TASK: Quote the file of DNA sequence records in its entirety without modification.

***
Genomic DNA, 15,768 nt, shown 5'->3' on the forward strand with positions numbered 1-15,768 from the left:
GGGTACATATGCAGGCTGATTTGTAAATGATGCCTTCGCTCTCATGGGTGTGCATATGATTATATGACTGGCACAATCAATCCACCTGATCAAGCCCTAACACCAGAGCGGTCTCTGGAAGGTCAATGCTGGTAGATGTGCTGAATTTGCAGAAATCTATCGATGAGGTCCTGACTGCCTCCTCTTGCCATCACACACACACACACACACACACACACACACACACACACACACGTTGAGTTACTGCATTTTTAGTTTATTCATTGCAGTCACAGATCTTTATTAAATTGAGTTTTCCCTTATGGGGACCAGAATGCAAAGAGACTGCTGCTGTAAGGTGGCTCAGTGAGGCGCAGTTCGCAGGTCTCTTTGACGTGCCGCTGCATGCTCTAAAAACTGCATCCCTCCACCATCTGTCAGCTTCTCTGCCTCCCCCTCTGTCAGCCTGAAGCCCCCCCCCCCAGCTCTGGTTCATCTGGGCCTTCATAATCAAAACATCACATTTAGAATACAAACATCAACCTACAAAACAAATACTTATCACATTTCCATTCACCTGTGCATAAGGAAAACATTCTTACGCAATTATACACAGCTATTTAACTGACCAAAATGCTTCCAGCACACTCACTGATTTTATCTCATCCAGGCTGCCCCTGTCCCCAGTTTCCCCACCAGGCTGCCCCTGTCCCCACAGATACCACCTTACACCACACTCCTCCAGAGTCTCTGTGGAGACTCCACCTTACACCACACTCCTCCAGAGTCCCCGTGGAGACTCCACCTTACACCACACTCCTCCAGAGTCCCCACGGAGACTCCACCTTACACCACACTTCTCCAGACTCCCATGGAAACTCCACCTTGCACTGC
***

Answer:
Genomic DNA, 15,768 nt, shown 5'->3' on the forward strand with positions numbered 1-15,768 from the left:
GGGTACATATGCAGGCTGATTTGTAAATGATGCCTTCGCTCTCATGGGTGTGCATATGATTATATGACTGGCACAATCAATCCACCTGATCAAGCCCTAACACCAGAGCGGTCTCTGGAAGGTCAATGCTGGTAGATGTGCTGAATTTGCAGAAATCTATCGATGAGGTCCTGACTGCCTCCTCTTGCCATCACACACACACACACACACACACACACACACACACACACACACGTTGAGTTACTGCATTTTTAGTTTATTCATTGCAGTCACAGATCTTTATTAAATTGAGTTTTCCCTTATGGGGACCAGAATGCAAAGAGACTGCTGCTGTAAGGTGGCTCAGTGAGGCGCAGTTCGCAGGTCTCTTTGACGTGCCGCTGCATGCTCTAAAAACTGCATCCCTCCACCATCTGTCAGCTTCTCTGCCTCCCCCTCTGTCAGCCTGAAGCCCCCCCCCCCAGCTCTGGTTCATCTGGGCCTTCATAATCAAAACATCACATTTAGAATACAAACATCAACCTACAAAACAAATACTTATCACATTTCCATTCACCTGTGCATAAGGAAAACATTCTTACGCAATTATACACAGCTATTTAACTGACCAAAATGCTTCCAGCACACTCACTGATTTTATCTCATCCAGGCTGCCCCTGTCCCCAGTTTCCCCACCAGGCTGCCCCTGTCCCCACAGATACCACCTTACACCACACTCCTCCAGAGTCTCTGTGGAGACTCCACCTTACACCACACTCCTCCAGAGTCCCCGTGGAGACTCCACCTTACACCACACTCCTCCAGAGTCCCCACGGAGACTCCACCTTACACCACACTTCTCCAGACTCCCATGGAAACTCCACCTTGCACTGC